• Temporary jobs, which have generally been declining late 2022, fell by another -16,400, and are down almost -500,000 since their peak in March 2022. This appears to be not just cyclical, but a secular change in trend.
  • the number of people unemployed for 5 weeks or fewer rose 73,000 to 2,262,000.

Wages of non-managerial workers
  • Average Hourly Earnings for Production and Nonsupervisory Personnel increased $.06, or +0.2%, to $29.83, for a YoY gain of +4.0%. With revisions, the YoY growth in these have been sliding almost relentlessly since 2 years ago. This is the lowest YoY gain since June 2021, vs. its post-pandemic peak of 7.0% YoY in March 2022.

Aggregate hours and wages: 
  • the index of aggregate hours worked for non-managerial workers declined -0.2%, and is up 1.4% YoY.
  •  the index of aggregate payrolls for non-managerial workers rose 0.1%, and is up 5.5% YoY, the second lowest YoY advance since the end of the pandemic lockdowns. This is 2.0% above the most recent YoY inflation rate, and despite the decline in growth remains powerful evidence that average working families have continue to see gains in “real” spending money. On the other hand, most likely once April’s CPI is reported, there will be a month over month decrease.

Other significant data:
  • Professional and business employment declined -4,000. These tend to be well-paying jobs. This series had generally been declining since last May, but in the previous 4 months had resumed their increase; but are still only higher by 0.4% from one year ago.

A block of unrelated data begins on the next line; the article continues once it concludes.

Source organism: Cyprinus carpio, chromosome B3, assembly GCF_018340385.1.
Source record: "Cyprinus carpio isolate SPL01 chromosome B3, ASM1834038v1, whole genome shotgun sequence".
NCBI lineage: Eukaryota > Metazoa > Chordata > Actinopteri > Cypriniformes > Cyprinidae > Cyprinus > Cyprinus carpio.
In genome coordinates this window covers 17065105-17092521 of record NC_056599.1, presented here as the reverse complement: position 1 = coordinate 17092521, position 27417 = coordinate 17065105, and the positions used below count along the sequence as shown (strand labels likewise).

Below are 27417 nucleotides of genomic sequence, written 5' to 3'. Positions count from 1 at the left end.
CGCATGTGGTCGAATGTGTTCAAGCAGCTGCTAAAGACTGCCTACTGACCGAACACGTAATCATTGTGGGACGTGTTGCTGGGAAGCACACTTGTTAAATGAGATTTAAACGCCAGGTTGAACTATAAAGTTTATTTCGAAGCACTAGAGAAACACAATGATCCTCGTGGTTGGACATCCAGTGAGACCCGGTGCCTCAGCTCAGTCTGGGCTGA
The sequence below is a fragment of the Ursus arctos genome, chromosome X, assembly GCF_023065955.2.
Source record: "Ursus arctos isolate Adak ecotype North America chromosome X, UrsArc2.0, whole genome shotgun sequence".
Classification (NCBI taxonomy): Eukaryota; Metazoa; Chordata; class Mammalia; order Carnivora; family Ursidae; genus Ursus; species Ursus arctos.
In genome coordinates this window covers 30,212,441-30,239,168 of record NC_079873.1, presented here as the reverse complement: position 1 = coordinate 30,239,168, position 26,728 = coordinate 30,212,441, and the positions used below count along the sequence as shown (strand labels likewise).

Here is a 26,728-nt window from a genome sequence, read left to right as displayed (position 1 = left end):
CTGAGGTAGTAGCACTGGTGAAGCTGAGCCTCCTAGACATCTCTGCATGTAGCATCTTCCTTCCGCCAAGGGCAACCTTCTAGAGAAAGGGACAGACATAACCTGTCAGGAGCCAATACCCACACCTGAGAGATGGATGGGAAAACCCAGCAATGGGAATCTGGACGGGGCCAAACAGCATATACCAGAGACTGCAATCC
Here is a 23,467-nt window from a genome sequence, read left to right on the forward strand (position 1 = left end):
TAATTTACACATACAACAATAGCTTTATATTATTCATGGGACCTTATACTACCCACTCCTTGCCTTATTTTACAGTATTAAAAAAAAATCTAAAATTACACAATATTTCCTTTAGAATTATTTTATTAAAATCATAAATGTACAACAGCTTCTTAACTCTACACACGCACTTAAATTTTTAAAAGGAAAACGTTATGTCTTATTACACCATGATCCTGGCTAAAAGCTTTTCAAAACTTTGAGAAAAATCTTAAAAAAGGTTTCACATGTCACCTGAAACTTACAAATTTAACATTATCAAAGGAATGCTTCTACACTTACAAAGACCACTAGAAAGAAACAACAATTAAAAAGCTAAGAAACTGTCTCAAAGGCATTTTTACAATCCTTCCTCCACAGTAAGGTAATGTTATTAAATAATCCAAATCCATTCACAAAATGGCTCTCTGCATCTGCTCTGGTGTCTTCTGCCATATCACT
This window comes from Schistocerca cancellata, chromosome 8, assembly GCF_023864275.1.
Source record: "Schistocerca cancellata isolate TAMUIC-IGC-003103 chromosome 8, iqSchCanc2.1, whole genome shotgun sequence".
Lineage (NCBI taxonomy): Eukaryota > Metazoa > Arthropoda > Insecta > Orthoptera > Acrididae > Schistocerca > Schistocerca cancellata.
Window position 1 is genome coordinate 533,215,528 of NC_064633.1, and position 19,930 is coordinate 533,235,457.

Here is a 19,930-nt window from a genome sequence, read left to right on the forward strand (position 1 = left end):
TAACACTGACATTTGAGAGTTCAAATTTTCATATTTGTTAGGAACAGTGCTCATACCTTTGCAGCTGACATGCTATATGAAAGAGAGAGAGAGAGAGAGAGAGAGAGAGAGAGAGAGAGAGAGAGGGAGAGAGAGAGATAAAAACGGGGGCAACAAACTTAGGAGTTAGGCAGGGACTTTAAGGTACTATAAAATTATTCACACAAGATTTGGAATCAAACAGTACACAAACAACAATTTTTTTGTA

• The employment population ratio declined -0.1% to 60.2%, vs. 61.1% in February 2020.
  • The Labor Force Participation Rate remained steady at 62.7%, vs. 63.4% in February 2020.


After last month’s extremely strong report, it was perhaps inevitable that this month’s report would be relatively disappointing. And disappoint it did, as the Establishment survey was very mixed, and the Household report was *very* weak.

There were some good points, as job growth continued in manufacturing, construction, and goods production in general. I would expect all of these to turn down before.- in the case of the first two, well before - any recession were to hit. And the reason for the relatively poor headline jobs number was the paltry growth in government jobs. Growth in the private sector was actually average for the past 18 months.

But these were overwhelmed by most of the bad points. In the Establishment Survey, auto, trucking, and temporary help jobs declined. Revisions were once again net negative. The manufacturing workweek declined slightly. Worse, the aggregate number of hours worked declined. And aggregate payrolls rose a paltry 0.1%. In the Household Survey, only 64,000 jobs were gained, while unemployment increased by 25,000, driving an increase in the unemployment and underemployment rates. The YoY gain of 0.3% in jobs in this survey historically has been recessionary. 

On net, this report mainly balances last month’s great report. It doesn’t set off any alarm bells, but it’s the first significant ding in the “soft landing” hypothesis in many months.